Best Practices for Nutrition

Proper nutrition is essential to promoting optimal growth and development for infants and children of all ages. These recommendations are intended to support early childhood professionals in making healthy choices when developing policies and practices related to nutrition.


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  • This guide is a companion to North Dakota’s Early Learning Guidelines. It offers practical ways parents, families, and early care and education (ECE) providers can promote healthy foods and eating experiences to children ages 2 to 5 years old. All information in this guide is based on current science, research and national best practices.

  • Follow Infant Feeding Guidelines
  • Use responsive feeding techniques

    Make eye contact and talk with the infant during feeding. Respond to their reactions during feeding and their signs of hunger and fullness.

  • Avoid infant foods with added salt and sugar

    offer cereal that is iron-fortified, and avoid foods that contain added salt and sugar.

  • This guide is a training tool for CACFP operators with infants enrolled at their child care site.

  • Choose Healthy Foods & Beverages
  • Offer fruits without added sugar

    - Provide children with fresh, frozen, canned in natural juices or dried fruits at every meal.
    - Introduce kids to a variety of fruit choices, especially fresh fruits. Each fruit has its own unique flavor and nutrients, which helps children get the nutrition they need.

  • Brighten their meal with vegetables

    - Provide fresh, frozen or canned vegetables for children at every meal. If using canned vegetables, choose low sodium options or rinse prior to cooking to reduce the sodium content.
    - Vary the vegetables you serve, as each vegetable contains different amounts of nutrients and fiber.
    - Brighten children’s plate often with dark-green, red, and orange vegetables.

  • Serve meat and meat alternatives

    - Fish and seafood (fresh, frozen, or canned) are good choices for meal time.
    - Purchase lean meats (90/10 ground meats), including beef, poultry, pork, and lamb.
    - Offer unsalted, chopped, or finely ground nuts and seeds and nut butter (spread thinly).
    - Vary the choices of cooked, canned, or frozen dry beans and peas.
    - Yogurt and cheese can be credited as a meat alternate.
    - Avoid processed, fried and pre-fried meats as they tend to be higher in sodium and fat.

  • Focus on whole grains

    - Offer at least half of all grains as whole grains.
    - Avoid sugary breakfast cereals. Aim to serve breakfast cereals that contain no more than 6 grams of sugar per ounce.
    - Rarely serve grain-based desserts, such as brownies, cakes, cupcakes, cookies, etc.

  • Serve milk & water - limit fruit juices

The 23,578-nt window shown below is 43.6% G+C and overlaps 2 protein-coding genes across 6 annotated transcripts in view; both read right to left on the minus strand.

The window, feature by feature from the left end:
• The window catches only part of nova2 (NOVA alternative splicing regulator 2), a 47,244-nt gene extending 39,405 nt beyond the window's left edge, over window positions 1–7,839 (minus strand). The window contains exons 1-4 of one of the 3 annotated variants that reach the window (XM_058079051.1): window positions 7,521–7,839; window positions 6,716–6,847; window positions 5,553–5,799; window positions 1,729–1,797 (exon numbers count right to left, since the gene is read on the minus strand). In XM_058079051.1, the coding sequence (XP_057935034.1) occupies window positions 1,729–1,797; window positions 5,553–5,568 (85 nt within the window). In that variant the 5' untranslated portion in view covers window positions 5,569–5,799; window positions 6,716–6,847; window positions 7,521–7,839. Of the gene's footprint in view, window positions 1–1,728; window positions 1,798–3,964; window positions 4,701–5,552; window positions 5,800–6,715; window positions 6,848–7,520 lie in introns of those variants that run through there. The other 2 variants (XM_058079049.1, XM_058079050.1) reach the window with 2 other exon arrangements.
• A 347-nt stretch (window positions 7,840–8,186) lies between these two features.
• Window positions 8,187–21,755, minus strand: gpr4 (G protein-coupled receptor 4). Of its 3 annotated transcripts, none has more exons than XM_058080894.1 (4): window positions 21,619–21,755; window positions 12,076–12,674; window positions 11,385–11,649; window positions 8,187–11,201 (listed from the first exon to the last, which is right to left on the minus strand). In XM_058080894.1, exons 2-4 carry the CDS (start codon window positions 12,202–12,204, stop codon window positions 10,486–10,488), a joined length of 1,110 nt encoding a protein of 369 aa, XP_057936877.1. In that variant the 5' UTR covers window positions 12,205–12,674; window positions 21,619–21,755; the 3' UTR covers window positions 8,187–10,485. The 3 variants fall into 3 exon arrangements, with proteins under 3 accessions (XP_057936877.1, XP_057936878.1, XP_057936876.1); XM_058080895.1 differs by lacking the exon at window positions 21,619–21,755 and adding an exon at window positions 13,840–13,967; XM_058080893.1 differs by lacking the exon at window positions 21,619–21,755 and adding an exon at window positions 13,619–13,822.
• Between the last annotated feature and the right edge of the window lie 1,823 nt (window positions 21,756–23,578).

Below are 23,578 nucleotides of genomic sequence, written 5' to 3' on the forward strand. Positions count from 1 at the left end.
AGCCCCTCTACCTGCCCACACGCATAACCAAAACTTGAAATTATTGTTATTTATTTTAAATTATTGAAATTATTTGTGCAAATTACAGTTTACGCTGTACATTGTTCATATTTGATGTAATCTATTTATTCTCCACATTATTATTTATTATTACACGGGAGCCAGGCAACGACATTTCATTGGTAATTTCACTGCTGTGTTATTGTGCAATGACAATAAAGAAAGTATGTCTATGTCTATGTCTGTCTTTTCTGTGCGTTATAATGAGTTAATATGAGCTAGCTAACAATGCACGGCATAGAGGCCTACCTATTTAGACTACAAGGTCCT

- Serve whole milk to children 12 to 24 months and skim milk (non-fat) or 1% (low-fat) milk for children 2 years and older.
    - Limit fruit juice. Do not serve fruit juice before 12 months of age. Serve no more than 1/2 cup to 3/4 cup (4 oz to 6 oz) per day to children ages 1 to 6 years of age.
    - Offer water throughout the day. Have it readily available and visible so children ask for water when thirsty.
    - Do not offer sugary drinks, such as fruit drinks, sports drinks, and others with added sugar.

  • Limit Use of High-Sodium Foods
  • Use herbs and spices for flavor instead of salt
  • Limit use of condiments

    Condiments such as soy sauce, ketchup, and ranch dressing can be high in sodium so offer only small portions, if using.

  • Be Mindful of Allergies
  • Talk with parents about food allergies

    Ask parents if they know of any food allergies that their child may have and document their answer along with a plan of care, if needed.

  • Watch for common food allergies

    The most common food allergies are peanuts, milk, eggs, soy, wheat, tree nuts, fish, and shellfish.

  • Make Mealtime a Pleasant Experience
  • Serve family-style whenever possible

    This meal style teaches children, who are developmentally ready to serve most or all foods themselves, how to make food choices and choose portion sizes.

  • Offer no-stress opportunties to try new foods

    Praise children for trying new or less-preferred foods. Do not bribe or offer treats to encourage children to try new foods.

  • Help children understand feelings or fullness or hunger

    Before removing plates or offering seconds, ask children if they are hungry or full in order to help children understand their feelings of hunger or fullness. Do not require children to clean their plates.

  • Provide Supervision
  • Supervise children during meals & snack time

    Kids typically can’t make any noise to alert you that they’re choking. Children should be closely supervised and kept within sight and hearing when eating or drinking.

  • Role-Model Healthy Eating
  • Avoid eating or drinking unhealthy foods in front of children

    Be an enthusiastic role model for eating healthy foods to children during meals and snacks.

  • Choose toys & books that promote healthy eating

    Utilize a variety of posters, books, healthy play foods, and other learning materials to promote healthy eating.

  • Store & Handle Food Safely
  • Clean fresh produce

    Rinse all produce thoroughly under running water before eating, cutting, or cooking.

  • Cook foods to proper internal temperature

    Use a thermometer to check.temperatures to determine when a meat, fish, poultry, or egg dish is fully cooked.

  • Keep cold food cold and warm food warm

    Cold food should be held at below 40°F and warm foods should be held above 140°F.

  • Limit the chances of food borne illnesses

    Keep produce and ready to eat foods separate from raw meat while shopping, preparing, or storing them to limit the chances of food borne illnesses.